Wondering, has anyone ever had any problems with compatibility, user complaints, or broken functionality by having "unconventional" styles in a single family all nested under one family name?
What I mean by "unconventional" are those styles that don't fit the typical weight or width conventions: Light, Bold, Italic or Oblique, Condensed, etc.
My case is that I'd like to nest styles like (FamilyName) Outline and (FamilyName) Shadow for a display family all with the same family... basically so it's just one family with the style dropdown displaying all of the "unconventional" style together—instead of breaking out into unique, but related families, e.g. FamilyName Outline - Regular, FamilyName Shadow - Regular.
I find it to be cleaner and more organized in font menus (I know Word has some of it's own ways of handling this), but maybe there's a problem with it I'm not aware of?
So, for legacy Windows environments (including older versions of MS Office), you must use a family of no more than four members, Regular, Italic, Bold and Bold Italic being the only options. At least, if you want your font to work properly.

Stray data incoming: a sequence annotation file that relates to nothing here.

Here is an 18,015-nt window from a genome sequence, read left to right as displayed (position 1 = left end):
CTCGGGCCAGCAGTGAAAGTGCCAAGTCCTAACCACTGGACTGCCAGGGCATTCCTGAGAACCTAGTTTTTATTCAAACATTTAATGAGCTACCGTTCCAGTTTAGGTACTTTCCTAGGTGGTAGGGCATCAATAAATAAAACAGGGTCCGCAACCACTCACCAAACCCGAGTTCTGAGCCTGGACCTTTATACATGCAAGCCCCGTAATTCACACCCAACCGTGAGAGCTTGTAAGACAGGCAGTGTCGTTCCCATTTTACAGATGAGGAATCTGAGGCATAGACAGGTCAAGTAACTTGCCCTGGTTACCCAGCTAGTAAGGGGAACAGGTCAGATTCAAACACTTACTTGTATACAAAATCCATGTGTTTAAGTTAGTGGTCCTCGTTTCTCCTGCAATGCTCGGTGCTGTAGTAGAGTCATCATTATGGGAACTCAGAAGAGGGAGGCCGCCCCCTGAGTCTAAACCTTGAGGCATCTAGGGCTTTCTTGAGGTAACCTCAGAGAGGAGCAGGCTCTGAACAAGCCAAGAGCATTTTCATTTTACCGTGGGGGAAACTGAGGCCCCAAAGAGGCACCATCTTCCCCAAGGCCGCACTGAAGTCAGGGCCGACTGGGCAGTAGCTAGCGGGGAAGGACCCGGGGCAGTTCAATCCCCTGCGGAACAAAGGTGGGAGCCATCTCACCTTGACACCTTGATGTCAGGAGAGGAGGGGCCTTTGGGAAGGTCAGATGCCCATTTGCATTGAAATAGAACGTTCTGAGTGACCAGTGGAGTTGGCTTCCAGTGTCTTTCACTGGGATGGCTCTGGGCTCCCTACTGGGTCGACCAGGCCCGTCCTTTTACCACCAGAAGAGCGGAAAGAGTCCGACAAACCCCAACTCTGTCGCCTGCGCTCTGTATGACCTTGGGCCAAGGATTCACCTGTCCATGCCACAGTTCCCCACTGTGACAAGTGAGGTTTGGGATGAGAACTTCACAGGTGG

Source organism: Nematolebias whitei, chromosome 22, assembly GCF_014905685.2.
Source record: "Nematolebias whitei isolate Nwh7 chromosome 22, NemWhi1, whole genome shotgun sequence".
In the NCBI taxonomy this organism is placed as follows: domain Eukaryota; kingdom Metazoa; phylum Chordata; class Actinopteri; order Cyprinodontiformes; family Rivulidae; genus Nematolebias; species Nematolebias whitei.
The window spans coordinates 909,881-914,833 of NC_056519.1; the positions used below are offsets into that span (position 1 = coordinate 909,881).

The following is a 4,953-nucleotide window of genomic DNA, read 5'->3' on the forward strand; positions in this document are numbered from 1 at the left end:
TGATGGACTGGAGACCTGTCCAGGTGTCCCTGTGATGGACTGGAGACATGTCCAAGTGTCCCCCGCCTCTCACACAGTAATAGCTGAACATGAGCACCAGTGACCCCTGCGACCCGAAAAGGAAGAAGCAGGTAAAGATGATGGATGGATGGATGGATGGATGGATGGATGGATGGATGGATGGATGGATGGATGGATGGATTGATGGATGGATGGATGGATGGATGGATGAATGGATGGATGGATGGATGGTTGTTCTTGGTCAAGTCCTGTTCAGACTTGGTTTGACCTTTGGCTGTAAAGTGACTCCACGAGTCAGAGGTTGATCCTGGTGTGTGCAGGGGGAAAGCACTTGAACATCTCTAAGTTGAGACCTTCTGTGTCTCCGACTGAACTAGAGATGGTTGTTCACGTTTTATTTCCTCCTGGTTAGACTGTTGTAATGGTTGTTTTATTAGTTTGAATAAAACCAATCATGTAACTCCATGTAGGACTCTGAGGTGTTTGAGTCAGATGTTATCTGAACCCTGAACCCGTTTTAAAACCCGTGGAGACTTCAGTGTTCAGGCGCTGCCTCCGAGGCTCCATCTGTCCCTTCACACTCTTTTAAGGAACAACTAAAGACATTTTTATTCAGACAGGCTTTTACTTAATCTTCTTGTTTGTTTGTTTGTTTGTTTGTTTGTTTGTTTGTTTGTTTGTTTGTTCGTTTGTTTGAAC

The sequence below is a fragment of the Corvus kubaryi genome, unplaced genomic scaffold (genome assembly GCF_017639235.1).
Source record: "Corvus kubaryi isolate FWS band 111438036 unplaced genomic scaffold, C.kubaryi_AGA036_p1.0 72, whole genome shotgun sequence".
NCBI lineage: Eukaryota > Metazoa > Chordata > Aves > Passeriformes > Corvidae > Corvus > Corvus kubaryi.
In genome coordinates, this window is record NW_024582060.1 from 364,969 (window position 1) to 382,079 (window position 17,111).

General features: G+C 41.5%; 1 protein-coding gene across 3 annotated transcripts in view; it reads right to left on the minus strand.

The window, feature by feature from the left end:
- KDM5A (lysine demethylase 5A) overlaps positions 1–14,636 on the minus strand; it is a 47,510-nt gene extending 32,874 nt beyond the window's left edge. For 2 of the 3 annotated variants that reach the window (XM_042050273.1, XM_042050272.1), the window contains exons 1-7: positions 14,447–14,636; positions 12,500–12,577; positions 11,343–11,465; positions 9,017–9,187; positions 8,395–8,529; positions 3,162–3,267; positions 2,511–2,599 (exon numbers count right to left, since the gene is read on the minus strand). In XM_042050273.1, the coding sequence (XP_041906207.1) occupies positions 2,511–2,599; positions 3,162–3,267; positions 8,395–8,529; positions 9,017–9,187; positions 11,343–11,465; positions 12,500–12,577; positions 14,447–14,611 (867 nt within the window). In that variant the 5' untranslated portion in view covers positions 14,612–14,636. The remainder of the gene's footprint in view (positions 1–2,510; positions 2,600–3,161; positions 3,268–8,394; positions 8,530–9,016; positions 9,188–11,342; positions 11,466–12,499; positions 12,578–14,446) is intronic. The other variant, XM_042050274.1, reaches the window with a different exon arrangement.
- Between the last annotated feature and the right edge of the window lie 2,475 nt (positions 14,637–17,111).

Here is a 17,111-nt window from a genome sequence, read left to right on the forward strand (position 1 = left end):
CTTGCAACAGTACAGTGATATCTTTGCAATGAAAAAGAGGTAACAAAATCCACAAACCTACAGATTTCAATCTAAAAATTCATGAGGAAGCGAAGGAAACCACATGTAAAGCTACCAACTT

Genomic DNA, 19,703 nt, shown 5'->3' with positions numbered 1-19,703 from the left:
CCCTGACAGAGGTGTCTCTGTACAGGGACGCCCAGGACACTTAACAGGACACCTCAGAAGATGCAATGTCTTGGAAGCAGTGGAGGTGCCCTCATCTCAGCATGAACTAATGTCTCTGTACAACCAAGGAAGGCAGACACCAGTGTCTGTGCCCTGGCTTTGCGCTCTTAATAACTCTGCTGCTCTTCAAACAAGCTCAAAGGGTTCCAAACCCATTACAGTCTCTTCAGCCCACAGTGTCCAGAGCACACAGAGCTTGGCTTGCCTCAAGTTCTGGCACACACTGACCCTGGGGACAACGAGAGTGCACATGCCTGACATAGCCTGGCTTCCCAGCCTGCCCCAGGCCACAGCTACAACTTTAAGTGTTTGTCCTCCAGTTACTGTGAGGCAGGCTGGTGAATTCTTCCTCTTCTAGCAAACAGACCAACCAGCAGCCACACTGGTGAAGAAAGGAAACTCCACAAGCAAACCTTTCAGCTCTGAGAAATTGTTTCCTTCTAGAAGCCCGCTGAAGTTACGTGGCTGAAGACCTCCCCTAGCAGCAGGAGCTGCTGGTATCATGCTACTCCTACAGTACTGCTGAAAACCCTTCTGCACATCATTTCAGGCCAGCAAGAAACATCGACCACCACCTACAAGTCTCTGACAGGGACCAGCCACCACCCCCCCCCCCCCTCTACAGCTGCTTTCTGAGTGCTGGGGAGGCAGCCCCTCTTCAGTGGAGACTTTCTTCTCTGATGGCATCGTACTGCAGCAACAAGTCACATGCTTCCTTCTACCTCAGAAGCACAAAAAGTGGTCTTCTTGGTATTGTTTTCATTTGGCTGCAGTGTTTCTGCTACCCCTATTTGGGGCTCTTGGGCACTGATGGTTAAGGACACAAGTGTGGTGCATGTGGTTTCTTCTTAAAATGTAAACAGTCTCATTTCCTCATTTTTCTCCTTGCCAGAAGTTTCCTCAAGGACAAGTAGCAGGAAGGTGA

The open question is what you put in the font for more savvy environments. This is much more open-ended.
You may if you wish keep these sets of names the same as those required for Windows, so that no "family group" has more than four members, and you have oddities like family = "Glurbish Black" and style = "Regular".
Or, like most font developers today, you may use them in a typographically savvy way, so you have family = "Glurbish" and style = "Black" and the single Glurbish family may have 4, 6, 8 or 200 members, as needed.
This way simple programs like MS Office will have their legacy four-member families, and more savvy programs like Windows Notepad can utilize the preferred compact modern grouping. (Seriously. Even Word 2016 doesn't recognize multi-member families. Okay, on the other hand, Notepad is not the only savvy app, Adobe programs work like that, too).
Okay, I tested the above only with modern, though still moderately standard styles like "Semibold" and "Semilight". I don't know if Notepad can handle Outline and Shadow. I guess there has been some problem when I tried to use a "Mediaeval" style in InDesign.
Note: I don't recommend using non-ASCII characters in font names or styles. So Mediaeval is OK, but not Mediäval.